Gold Prices at 6-year High

Dear PGM Capital’s Blog reader,

Gold prices have rissen sharply this week surpassing the key US$1,400 an ounce level, on Thursday, June 20, on dovish signals from major central banks and rising tensions in the Middle East.



On Tuesday, June 18, when ECB president Mario Draghi held a conference in Sintra, Portugal, he stated that the ECB was not resigned in its quest to perk up the economy and said that:

“in the absence of improvement… additional stimulus will be required.”

He also said:

“Further cuts in policy rates… remain part of our tools,”

Draghi noted it was also possible to re-start a bond-buying stimulus program that had been halted only in December.

Europe’s top central banker even held out the prospect of cutting interest rates, though they are already at record lows.


At the end of a two-day FOMC meeting, marked by concerns about slowing growth and rising trade tensions, the US central bank said it would

“act as appropriate to sustain the expansion” and would “closely monitor the implications of incoming information for the economic outlook”.

The Federal Reserve held interest rates steady but shifted towards a more dovish stance and pointed to possible interest rate cuts in the future, citing rising “uncertainties” about the economic outlook.


As can be seen from below chart, Gold prices surged to their highest in more than six years in the week of June 17, after the US Federal Reserve signalled interest rate cuts beginning as early as July.

They said that they are ready to battle growing global and domestic economic risks as it took stock of rising trade tensions and growing concerns about weak inflation.

Lower interest rates decrease the opportunity cost of holding non-yielding bullion and weigh on the dollar, making gold cheaper for investors holding other currencies.

As can be seen from below chart, the price of gold appreciated with US$ 64.9 an ounce, closing the week just below the psychological level of US$ 1,400.00 an ounce.


A move towards lower interest rates at the Fed would represent a remarkable U-turn in policy for the US central bank compared with 2018, when Mr Powell oversaw a series of gradual increases in the fed funds rate to bring it up to its current level of 2.25-2.5 per cent. By March, however, most Fed officials were no longer expecting interest rate rises, and the Fed effectively switched to a neutral posture, saying it would adopt a “patient” approach to interest rate changes in either direction.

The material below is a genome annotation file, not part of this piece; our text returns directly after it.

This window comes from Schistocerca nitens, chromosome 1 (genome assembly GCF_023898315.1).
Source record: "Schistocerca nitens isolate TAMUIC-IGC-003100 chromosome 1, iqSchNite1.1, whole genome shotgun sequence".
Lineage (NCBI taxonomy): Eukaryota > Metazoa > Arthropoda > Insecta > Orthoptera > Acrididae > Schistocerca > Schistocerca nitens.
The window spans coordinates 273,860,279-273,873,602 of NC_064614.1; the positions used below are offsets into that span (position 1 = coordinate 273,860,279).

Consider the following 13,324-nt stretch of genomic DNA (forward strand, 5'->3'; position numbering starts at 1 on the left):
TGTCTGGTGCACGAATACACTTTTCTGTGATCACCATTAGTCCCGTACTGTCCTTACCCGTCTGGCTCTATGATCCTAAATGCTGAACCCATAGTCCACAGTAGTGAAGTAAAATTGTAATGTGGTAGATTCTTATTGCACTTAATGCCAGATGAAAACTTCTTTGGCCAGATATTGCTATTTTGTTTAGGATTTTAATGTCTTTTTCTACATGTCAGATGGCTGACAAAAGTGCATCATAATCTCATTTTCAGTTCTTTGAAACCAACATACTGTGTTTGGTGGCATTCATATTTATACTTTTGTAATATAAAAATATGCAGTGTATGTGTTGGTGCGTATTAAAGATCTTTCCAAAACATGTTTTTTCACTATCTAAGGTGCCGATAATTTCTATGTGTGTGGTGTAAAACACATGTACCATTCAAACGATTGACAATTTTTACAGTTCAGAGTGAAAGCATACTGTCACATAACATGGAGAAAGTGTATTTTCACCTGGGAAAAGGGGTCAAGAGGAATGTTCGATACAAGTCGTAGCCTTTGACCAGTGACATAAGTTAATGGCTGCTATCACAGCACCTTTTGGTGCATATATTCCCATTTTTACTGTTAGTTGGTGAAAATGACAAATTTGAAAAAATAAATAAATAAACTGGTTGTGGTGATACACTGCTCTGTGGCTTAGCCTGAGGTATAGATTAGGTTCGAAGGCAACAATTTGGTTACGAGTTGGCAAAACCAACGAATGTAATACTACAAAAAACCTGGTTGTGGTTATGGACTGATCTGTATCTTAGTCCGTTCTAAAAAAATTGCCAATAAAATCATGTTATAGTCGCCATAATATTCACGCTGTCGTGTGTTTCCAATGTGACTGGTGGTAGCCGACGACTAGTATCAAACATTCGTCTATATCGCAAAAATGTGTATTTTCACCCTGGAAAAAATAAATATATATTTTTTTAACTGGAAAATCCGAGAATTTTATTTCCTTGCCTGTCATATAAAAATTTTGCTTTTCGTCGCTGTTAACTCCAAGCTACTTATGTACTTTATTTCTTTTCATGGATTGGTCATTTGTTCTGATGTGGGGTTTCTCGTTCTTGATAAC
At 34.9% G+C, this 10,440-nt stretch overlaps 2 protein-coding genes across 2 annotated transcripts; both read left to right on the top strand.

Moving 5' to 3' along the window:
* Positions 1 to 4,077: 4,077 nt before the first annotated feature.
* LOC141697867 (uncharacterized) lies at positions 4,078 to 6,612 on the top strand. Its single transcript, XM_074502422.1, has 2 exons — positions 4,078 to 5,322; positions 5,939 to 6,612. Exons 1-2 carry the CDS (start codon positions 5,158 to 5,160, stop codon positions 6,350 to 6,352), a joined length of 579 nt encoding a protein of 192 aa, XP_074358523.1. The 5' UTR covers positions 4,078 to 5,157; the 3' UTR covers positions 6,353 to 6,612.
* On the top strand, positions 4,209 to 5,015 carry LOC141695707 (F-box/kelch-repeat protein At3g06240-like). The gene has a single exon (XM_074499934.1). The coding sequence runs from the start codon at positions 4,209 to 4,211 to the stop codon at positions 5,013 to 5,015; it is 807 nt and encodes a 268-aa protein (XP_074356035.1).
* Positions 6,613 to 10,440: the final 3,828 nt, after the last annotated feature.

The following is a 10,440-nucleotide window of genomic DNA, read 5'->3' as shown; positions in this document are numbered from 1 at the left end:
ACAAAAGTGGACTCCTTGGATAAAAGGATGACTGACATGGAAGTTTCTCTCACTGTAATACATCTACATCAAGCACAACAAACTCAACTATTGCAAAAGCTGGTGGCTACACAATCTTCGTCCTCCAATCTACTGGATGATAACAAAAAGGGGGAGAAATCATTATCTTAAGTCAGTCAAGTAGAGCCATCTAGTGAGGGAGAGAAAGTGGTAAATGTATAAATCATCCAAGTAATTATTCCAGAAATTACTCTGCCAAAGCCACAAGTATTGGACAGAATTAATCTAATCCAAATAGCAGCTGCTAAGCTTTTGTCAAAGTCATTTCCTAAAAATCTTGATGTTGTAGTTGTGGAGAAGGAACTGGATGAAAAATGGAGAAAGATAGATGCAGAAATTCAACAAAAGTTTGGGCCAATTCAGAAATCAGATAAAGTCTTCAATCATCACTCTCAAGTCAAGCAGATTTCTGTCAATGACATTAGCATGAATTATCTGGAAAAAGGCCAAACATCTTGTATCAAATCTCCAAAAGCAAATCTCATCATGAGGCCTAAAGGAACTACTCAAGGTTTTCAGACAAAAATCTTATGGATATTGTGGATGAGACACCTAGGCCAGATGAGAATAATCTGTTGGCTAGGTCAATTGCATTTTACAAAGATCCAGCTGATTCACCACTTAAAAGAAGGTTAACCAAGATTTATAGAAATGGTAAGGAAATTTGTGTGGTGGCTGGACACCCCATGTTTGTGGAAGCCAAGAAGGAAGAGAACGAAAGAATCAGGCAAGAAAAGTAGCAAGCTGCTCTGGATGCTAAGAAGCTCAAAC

But with trade tensions rising, economic data pointing to a slowdown, and investors buying up US government debt in anticipation of a possible easing, Mr Powell and other Fed officials began seriously considering interest rate cuts — which would be their first downward shift since September 2007.

Meanwhile, China’s commerce ministry said on Thursday top Chinese and U.S. officials would resume trade talks in accordance with the wishes of their leaders, but China hopes the United States will create the necessary conditions for dialogue.

The European Central Bank and the Australian central bank have also signalled this week more policy stimulus was needed.

The (gold’s) move higher looks constructive for a further test toward US$1,400 an ounce, as participants focus upon the Fed’s dovish skew, with potential targets extending toward US$1,450 should near-term support around US$1,375 remain intact.

A word of Caution:

There is growing awareness in the community that central banks have misused their money creating capacity for political ends.

Unless Western governments and central banks change their policies, people may start shifting their trust from fiat money back to gold. 

Based on this, Gold is considered a politically sensitive asset.

A key concern is that today’s policymakers could abuse their legislative powers to outlaw physical ownership of gold, especially in Europe and the U.S., as a way of extending the control and reach of monetary policy.

There are precedents for this, including President Franklin Roosevelt’s executive order in 1933 to outlaw gold currency ownership by individuals. The step would be a logical, if totalitarian, outcome of current monetary policies.

It is just one small step from abolishing cash to outlawing gold ownership.


We own Gold as well as other precious metals in our personal portfolio.

Last but not least, before taking any investment decision, always take your investment horizon and risk tolerance into consideration. Keep in mind that share prices do not move in a straight line. Past Performance Is Not Indicative Of Future Results.

Yours sincerely,

Eric Panneflek

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